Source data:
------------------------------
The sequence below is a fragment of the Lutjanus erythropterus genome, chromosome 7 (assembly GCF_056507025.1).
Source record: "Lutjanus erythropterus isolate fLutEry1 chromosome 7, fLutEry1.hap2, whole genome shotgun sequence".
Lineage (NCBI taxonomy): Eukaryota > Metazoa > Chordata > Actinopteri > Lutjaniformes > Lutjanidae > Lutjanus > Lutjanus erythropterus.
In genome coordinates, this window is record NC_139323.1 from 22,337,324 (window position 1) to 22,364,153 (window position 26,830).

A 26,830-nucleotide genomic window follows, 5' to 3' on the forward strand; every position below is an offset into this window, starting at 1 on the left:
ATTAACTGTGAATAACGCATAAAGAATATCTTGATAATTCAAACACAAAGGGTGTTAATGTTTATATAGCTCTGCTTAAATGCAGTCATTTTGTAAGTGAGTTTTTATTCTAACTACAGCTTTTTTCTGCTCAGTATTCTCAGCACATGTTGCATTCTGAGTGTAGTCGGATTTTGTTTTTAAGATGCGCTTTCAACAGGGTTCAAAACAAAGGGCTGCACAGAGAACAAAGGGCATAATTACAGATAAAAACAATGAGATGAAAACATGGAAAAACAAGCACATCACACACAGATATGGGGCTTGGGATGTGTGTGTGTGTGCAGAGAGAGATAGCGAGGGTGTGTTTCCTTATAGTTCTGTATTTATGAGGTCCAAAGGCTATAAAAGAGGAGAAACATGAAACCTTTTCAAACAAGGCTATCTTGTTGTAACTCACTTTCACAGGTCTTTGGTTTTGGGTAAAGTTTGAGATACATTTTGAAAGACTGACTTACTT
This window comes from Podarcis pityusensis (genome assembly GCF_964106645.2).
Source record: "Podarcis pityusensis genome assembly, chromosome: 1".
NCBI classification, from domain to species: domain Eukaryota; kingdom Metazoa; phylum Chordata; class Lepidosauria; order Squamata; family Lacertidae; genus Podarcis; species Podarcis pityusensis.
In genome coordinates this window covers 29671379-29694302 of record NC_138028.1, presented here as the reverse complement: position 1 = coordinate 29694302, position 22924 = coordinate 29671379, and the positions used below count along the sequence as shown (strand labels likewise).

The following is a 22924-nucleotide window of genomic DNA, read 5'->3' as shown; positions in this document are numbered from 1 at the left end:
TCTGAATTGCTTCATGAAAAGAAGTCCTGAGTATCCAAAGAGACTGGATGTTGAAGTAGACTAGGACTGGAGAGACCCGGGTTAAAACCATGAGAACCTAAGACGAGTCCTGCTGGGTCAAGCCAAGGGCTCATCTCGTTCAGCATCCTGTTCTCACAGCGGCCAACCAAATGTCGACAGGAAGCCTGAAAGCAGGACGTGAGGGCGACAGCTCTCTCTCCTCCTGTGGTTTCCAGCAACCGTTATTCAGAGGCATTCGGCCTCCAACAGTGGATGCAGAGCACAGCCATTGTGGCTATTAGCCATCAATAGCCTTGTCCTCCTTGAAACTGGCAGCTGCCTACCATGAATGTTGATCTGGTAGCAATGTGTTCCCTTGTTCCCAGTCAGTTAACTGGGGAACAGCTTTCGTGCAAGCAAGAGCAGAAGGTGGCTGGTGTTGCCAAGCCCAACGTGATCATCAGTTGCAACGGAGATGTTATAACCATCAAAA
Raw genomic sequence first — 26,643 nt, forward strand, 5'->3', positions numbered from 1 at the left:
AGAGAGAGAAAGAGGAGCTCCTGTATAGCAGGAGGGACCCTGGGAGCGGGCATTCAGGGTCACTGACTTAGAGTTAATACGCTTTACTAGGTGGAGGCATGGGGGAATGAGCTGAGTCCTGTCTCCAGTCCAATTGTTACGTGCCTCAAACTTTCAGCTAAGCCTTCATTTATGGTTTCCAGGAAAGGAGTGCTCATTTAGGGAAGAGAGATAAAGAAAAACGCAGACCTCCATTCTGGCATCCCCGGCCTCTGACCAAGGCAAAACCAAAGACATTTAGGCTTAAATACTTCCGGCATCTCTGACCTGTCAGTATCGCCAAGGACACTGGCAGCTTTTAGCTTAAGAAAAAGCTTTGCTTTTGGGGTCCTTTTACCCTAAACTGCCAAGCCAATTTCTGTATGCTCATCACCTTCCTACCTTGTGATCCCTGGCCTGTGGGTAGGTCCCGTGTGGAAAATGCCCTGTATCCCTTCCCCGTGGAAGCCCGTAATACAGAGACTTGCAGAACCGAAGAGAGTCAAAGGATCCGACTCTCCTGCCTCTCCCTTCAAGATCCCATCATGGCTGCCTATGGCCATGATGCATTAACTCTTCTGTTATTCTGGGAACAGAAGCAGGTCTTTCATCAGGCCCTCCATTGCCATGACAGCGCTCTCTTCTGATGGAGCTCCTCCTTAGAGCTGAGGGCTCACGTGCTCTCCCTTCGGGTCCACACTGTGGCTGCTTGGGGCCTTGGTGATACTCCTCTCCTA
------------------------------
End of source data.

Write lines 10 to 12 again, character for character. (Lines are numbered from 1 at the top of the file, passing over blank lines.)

In genome coordinates this window covers 29671379-29694302 of record NC_138028.1, presented here as the reverse complement: position 1 = coordinate 29694302, position 22924 = coordinate 29671379, and the positions used below count along the sequence as shown (strand labels likewise).

The following is a 22924-nucleotide window of genomic DNA, read 5'->3' as shown; positions in this document are numbered from 1 at the left end:
TCTGAATTGCTTCATGAAAAGAAGTCCTGAGTATCCAAAGAGACTGGATGTTGAAGTAGACTAGGACTGGAGAGACCCGGGTTAAAACCATGAGAACCTAAGACGAGTCCTGCTGGGTCAAGCCAAGGGCTCATCTCGTTCAGCATCCTGTTCTCACAGCGGCCAACCAAATGTCGACAGGAAGCCTGAAAGCAGGACGTGAGGGCGACAGCTCTCTCTCCTCCTGTGGTTTCCAGCAACCGTTATTCAGAGGCATTCGGCCTCCAACAGTGGATGCAGAGCACAGCCATTGTGGCTATTAGCCATCAATAGCCTTGTCCTCCTTGAAACTGGCAGCTGCCTACCATGAATGTTGATCTGGTAGCAATGTGTTCCCTTGTTCCCAGTCAGTTAACTGGGGAACAGCTTTCGTGCAAGCAAGAGCAGAAGGTGGCTGGTGTTGCCAAGCCCAACGTGATCATCAGTTGCAACGGAGATGTTATAACCATCAAAA